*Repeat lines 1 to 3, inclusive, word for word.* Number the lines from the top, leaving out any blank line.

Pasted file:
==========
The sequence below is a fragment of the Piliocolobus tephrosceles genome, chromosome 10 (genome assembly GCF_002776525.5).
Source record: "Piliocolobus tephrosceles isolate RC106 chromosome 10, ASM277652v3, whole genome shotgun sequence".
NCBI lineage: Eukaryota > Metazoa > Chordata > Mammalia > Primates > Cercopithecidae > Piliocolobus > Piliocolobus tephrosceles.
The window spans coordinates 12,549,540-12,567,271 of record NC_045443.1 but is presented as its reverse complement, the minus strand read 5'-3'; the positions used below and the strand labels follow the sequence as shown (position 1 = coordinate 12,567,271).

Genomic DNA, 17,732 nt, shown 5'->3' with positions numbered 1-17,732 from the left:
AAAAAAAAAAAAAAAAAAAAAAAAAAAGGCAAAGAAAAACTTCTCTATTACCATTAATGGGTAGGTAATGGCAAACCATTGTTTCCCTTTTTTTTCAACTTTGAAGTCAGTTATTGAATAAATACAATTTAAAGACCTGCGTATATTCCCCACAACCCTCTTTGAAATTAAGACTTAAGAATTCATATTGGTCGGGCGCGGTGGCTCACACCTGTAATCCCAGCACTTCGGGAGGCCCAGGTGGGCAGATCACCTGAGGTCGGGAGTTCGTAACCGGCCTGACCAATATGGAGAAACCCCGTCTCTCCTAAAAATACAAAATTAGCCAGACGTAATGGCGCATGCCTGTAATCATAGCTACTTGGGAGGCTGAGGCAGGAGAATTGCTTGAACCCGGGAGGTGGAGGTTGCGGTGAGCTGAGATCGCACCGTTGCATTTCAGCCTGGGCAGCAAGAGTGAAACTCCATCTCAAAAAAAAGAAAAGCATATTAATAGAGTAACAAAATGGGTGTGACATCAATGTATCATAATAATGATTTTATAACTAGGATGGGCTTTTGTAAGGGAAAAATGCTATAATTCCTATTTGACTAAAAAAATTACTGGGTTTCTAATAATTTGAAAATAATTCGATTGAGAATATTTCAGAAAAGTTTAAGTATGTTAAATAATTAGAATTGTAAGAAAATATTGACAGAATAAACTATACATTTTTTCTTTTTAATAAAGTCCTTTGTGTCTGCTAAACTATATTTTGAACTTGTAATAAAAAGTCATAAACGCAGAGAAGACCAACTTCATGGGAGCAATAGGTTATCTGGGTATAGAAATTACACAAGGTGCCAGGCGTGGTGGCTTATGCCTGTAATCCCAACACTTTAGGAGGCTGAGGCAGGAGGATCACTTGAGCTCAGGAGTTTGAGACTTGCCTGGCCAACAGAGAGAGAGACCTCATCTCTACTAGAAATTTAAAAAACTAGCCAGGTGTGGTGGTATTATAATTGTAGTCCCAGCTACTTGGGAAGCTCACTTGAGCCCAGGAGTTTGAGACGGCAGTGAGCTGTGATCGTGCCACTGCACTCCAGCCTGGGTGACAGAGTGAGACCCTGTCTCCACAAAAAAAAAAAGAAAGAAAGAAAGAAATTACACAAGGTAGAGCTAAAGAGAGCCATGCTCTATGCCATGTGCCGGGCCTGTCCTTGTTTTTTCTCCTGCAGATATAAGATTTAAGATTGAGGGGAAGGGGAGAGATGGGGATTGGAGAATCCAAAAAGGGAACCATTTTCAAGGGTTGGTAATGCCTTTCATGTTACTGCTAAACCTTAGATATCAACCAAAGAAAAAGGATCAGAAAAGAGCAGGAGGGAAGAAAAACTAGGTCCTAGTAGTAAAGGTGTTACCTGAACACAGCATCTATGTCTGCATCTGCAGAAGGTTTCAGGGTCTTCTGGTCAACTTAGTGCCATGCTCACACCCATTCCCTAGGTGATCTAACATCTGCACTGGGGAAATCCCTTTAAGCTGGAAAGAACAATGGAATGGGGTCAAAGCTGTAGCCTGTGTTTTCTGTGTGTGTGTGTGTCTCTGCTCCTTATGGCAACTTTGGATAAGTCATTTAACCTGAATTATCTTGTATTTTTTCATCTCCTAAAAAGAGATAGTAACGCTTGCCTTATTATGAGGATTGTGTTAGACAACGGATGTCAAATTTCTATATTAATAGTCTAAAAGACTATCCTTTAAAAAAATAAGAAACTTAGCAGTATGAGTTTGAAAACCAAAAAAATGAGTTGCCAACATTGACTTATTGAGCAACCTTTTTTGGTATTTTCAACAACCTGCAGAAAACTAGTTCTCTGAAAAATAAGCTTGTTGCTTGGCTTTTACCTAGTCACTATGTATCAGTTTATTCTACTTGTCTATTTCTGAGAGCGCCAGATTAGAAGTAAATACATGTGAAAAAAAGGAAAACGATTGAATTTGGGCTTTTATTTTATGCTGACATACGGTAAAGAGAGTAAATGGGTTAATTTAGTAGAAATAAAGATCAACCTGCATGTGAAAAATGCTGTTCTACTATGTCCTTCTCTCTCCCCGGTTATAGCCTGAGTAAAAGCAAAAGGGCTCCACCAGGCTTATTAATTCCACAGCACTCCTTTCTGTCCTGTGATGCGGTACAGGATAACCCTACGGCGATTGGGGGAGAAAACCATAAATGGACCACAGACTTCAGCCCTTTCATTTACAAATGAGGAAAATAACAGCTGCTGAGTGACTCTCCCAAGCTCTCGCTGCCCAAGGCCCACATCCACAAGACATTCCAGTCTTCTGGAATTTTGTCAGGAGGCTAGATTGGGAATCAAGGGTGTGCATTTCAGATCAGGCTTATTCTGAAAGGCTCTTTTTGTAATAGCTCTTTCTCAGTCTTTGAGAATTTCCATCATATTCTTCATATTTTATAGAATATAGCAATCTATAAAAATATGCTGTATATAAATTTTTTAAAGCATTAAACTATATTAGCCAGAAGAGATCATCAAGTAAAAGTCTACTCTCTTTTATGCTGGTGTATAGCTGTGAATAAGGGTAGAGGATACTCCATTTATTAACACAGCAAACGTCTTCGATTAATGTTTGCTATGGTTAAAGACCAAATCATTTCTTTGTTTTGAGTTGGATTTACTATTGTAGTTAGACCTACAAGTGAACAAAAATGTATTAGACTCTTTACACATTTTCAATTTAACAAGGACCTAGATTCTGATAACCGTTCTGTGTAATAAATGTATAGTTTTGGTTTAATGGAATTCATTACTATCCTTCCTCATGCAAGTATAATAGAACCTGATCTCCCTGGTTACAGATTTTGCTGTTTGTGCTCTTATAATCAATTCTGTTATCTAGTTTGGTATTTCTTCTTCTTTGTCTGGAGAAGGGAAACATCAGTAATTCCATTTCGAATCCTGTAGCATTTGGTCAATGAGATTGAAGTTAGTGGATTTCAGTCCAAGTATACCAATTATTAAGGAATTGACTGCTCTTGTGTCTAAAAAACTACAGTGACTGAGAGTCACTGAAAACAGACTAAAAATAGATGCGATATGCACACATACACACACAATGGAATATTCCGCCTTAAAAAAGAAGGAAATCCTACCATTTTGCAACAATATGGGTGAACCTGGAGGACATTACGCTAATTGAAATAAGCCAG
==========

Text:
The sequence below is a fragment of the Piliocolobus tephrosceles genome, chromosome 10 (genome assembly GCF_002776525.5).
Source record: "Piliocolobus tephrosceles isolate RC106 chromosome 10, ASM277652v3, whole genome shotgun sequence".
NCBI lineage: Eukaryota > Metazoa > Chordata > Mammalia > Primates > Cercopithecidae > Piliocolobus > Piliocolobus tephrosceles.